You can understand karma and vipaka in terms of a pool game. You start a pool game with the 10 pool balls arranged neatly in a triangle. One player hits the cue ball into that triangle, and they scatter — a “break”.
If you watched in slow motion, you’d see the cue ball start moving from the way the cue strikes it. The cue striking it is karma; the way the cue ball moves is vipaka. Then the cue ball hits the racked pool balls, and that’s karma; the ball or balls it hits start to move — vipaka — and hit other balls in turn — karma. The moving balls interact with the felt — karma — and slow, as well as not following an exactly straight line because of spin and irregularities in the tabletop — vipaka.
What’s more, the paths the balls take are affected by other things in their past: the time when Fred tried a massé shot and bounced the cue ball off the table, which left a tiny nick in its surface; the wear on the felt from years of amateur games; the humidity that day making the felt more or less soft and so increasing or decreasing the friction; the hangover that makes one of the player’s hands shake.
All of those things are both actions, karma, and consequences of previous actions, vipaka. When Buddha sat down to figure things out, at some point “in the first watch of the night” as the story is traditionally told, he saw clearly that everything has a cause, and an effect, and that the cause was an effect of some previous cause; the causes at any instant went on to cause effects that became future causes as well. Look at the pool table at any instant, and the balls are in some particular configuration; watch over time and you’ll see those configurations change as each shot causes something to happen and produces some effect.
Watching these games, you also notice other things: the balls form configurations, with some balls close and some distant. If you’re creative enough, you may see other patterns, from the Big Dipper to a snuggly bunny, in the way the balls happen to be arranged. Each configuration is the result of karma and vipaka, and as much as some configuration may look to you like a big fuzzy bunny with the one-ball as its yellow eye, it’s not a permanent bunny: the next shot will change it to something else.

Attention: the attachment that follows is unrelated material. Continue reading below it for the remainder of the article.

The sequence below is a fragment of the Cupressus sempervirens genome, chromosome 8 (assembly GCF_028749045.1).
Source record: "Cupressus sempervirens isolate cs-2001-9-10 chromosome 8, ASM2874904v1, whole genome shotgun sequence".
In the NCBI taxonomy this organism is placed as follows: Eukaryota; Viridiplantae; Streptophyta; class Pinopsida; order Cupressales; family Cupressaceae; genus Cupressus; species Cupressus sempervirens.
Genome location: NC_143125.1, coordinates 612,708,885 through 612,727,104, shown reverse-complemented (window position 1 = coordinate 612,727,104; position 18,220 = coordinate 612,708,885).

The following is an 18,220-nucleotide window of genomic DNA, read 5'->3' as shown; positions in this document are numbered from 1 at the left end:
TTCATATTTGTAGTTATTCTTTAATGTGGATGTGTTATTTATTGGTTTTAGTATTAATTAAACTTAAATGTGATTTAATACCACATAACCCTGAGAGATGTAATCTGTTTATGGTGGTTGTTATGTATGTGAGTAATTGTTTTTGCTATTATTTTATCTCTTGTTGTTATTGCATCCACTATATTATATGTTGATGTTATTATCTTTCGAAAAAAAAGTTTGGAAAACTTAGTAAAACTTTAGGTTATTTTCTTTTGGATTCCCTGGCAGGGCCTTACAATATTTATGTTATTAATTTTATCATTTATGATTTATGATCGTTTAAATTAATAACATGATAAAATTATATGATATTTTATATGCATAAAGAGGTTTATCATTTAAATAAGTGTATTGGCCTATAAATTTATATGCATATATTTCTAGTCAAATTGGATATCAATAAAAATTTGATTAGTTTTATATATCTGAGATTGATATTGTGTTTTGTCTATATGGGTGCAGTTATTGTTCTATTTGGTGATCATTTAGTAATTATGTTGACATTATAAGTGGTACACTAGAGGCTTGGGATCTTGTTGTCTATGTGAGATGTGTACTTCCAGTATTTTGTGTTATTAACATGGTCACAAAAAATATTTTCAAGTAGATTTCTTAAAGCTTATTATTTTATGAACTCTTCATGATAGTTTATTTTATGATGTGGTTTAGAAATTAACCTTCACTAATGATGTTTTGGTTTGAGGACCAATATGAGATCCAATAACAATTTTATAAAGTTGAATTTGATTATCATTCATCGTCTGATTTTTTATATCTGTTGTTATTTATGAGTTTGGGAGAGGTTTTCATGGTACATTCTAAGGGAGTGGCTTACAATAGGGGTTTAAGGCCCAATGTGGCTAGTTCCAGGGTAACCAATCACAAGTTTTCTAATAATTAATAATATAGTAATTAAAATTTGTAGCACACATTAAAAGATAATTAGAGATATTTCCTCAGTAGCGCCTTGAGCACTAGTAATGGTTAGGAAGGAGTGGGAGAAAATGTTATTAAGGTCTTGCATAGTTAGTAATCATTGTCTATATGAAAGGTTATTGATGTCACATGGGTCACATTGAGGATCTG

What Buddha saw was that everything is the result of cause and effect: what we see now is the result of previous causes, which came from previous causes, and so on. In fact, Buddha looked at the world, and couldn’t see anything that wasn’t the result of cause and effect. Your “self,” in Buddhism, is just a transitory accident of successive causes and effects. When Buddha looked for a “soul” he didn’t find one. In Buddhism, this is called the doctrine of anatman, from atman, or soul, with the prefix an-, which means “without.”
The “things” we think we see, Buddha called skandhas, which is a word that just means “heap” or “pile” or “aggregation.” They come together, like our billiard-ball bunny, as a result of cause and effect from things that happened in the past; they’re inherently changeable and changing, and will disappear, to be assembled into new piles in the future.
Buddha said it this way:
When this is, that is.
What this causes that, that arises.
When this ceases to be, that ceases to be.
In other words, karma and vipaka are simply cause and effect; Buddha’s first realization was that everything everywhere, for all time, is simply a transitory skandha that comes together as a result of cause and effect.